AHA: CAD treatment for uninsured is subpar, but better for HF
CHICAGO—Uninsured patients are less likely to receive evidence-based medication treatment for coronary artery disease (CAD), but not for heart failure (HF), based on data from the national outpatient cardiac registry PINNACLE, which were presented as a scientific poster at the American Heart Association (AHA) Scientific Sessions this week.

While lack of health insurance affects access to outpatient care, the association between health insurance and receiving evidenced-based treatment among outpatients with CAD and HF is not known, according to study authors.

Within the American College of Cardiology’s Practice Innovation and Clinical Excellence (PINNACLE) program, Kim G. Smolderen, PhD, from St. Luke’s MidAmerica Heart Institute in Kansas City, Mo., and colleagues identified 136,204 cardiac patients with an index outpatient visit from over 26 U.S. practices between Jan. 1, 2009, and Dec. 31, 2009. Using modified Poisson regression, the researchers compared compliance rates for six ACC/AHA performance measures related to CAD and HF medications by patients’ insurance status (insured—94 percent—versus not insured—6 percent).

Uninsured patients with CAD were 4, 7 and 15 percent less likely to receive treatment with beta-blockers, lipid lowering and antiplatelet therapy, respectively, compared with insured patients.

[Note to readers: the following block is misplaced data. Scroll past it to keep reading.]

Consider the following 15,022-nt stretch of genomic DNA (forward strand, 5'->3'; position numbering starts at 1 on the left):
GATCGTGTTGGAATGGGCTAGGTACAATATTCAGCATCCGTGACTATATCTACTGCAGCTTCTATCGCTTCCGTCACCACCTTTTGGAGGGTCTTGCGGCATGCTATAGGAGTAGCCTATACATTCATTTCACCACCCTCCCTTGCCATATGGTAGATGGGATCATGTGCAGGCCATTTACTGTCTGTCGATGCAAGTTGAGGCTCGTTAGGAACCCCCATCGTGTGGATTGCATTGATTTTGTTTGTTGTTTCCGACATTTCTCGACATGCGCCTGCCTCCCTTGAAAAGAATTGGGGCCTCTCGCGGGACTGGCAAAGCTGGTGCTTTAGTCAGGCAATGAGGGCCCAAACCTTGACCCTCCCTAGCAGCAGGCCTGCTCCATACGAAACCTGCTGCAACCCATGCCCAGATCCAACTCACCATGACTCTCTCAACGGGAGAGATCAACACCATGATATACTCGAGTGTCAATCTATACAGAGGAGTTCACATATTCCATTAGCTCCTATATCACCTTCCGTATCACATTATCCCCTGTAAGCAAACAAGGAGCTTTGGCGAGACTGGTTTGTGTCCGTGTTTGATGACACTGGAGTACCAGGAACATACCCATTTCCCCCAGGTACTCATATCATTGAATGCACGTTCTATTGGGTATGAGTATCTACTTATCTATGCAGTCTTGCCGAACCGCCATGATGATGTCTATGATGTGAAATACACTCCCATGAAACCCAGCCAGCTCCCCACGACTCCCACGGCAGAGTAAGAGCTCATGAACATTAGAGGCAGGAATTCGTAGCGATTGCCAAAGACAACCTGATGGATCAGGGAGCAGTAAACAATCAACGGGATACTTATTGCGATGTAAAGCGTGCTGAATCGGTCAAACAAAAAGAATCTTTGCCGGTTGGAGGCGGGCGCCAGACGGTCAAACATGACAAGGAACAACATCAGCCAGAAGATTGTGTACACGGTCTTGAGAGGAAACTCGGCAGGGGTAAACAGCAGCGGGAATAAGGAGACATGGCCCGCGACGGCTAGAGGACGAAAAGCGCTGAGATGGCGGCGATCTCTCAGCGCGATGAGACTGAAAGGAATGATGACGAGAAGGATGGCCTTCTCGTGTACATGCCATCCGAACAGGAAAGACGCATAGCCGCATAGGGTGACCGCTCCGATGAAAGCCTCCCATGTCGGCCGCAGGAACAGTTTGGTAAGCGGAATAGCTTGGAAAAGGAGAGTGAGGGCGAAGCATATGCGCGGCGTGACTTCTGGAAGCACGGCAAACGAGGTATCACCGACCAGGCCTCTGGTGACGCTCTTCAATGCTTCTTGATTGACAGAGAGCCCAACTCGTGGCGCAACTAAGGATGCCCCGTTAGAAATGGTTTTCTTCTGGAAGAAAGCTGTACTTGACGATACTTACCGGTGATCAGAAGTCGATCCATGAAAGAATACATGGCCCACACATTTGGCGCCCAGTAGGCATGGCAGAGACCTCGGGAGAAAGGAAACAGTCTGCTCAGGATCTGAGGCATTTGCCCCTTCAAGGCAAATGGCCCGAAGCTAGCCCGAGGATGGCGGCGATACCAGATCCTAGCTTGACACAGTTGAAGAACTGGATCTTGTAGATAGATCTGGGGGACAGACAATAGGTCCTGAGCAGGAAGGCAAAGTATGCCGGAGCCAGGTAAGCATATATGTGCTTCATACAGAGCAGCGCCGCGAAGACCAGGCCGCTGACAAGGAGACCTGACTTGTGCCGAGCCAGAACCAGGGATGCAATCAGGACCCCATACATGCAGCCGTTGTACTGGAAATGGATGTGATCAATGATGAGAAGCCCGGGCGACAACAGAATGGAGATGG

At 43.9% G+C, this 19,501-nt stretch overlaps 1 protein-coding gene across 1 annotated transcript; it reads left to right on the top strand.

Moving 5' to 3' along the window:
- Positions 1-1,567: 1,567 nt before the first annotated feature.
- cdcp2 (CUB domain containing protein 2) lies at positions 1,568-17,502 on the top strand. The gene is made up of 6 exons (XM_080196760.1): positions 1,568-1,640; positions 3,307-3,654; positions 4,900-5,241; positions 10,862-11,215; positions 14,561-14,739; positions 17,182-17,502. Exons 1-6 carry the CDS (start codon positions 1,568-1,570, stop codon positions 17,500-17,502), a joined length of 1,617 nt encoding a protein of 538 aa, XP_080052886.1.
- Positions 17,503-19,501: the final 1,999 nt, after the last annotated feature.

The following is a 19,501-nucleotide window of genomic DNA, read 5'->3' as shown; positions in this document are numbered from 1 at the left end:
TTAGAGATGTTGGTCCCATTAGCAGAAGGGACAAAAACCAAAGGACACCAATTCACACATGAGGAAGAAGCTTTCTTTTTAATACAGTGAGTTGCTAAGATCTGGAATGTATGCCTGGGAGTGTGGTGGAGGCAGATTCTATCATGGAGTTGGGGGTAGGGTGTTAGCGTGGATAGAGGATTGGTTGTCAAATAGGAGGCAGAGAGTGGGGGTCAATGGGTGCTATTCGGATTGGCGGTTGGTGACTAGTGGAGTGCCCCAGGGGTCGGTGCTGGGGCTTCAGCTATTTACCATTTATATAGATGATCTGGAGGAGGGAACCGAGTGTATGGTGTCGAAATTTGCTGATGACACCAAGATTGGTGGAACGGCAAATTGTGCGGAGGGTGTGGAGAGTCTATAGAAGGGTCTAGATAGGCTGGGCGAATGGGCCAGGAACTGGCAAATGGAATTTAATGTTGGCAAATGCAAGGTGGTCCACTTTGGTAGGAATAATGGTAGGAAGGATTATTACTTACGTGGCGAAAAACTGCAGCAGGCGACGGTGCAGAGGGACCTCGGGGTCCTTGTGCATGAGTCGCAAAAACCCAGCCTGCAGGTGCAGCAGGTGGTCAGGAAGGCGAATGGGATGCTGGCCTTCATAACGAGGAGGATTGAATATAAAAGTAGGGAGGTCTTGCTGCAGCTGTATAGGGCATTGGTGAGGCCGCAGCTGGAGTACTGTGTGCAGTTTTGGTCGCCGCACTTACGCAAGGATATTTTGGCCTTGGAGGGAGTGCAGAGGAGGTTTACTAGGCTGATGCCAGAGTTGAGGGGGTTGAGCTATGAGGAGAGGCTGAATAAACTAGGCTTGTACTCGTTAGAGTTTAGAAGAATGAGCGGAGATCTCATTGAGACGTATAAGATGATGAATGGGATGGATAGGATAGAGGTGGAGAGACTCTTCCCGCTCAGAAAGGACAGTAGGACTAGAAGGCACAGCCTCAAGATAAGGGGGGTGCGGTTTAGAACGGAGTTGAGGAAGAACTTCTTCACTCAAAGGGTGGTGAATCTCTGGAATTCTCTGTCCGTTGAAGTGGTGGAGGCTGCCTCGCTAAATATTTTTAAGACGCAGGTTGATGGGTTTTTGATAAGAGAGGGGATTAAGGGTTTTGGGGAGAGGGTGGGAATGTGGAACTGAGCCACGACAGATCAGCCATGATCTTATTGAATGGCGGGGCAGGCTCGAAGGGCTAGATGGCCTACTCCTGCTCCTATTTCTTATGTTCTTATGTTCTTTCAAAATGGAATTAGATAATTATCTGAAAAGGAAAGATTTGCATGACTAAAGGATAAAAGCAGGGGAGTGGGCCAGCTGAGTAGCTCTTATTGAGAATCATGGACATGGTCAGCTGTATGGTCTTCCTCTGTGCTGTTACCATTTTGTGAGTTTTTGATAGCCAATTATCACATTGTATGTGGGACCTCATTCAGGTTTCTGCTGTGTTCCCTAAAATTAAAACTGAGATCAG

However, much of the disparity in lipid lowering and antiplatelet therapy in CAD patients was explained by controlling for the site and physician providing care. For example, whereas uninsured patients were 15 percent less likely to receive antiplatelet therapy for CAD, there was no difference in antiplatelet therapy after adjustment for site and physician.

In contrast, Smolderen and colleagues found there were no differences by insurance status for treatment with ACE inhibitors or ARBs in CAD or HF or with beta-blocker therapy in HF. Specifically, for HF patients with left ventricular systolic dysfunction, 98 percent of insured patients received beta-blockers, compared with 92 percent of uninsured patients. For ACE inhibitors or ARBs, the difference was only slightly higher for CAD patients, 72 versus 70 percent, with a similar two percentage point difference for HF patients—85 versus 83 percent.

“These disparities were largely explained by the site and physician providing care,” the authors concluded. “Efforts to reduce treatment differences by insurance status among cardiac outpatients will need to focus on improving rates of evidence-based treatment at sites with high proportions of uninsured patients.”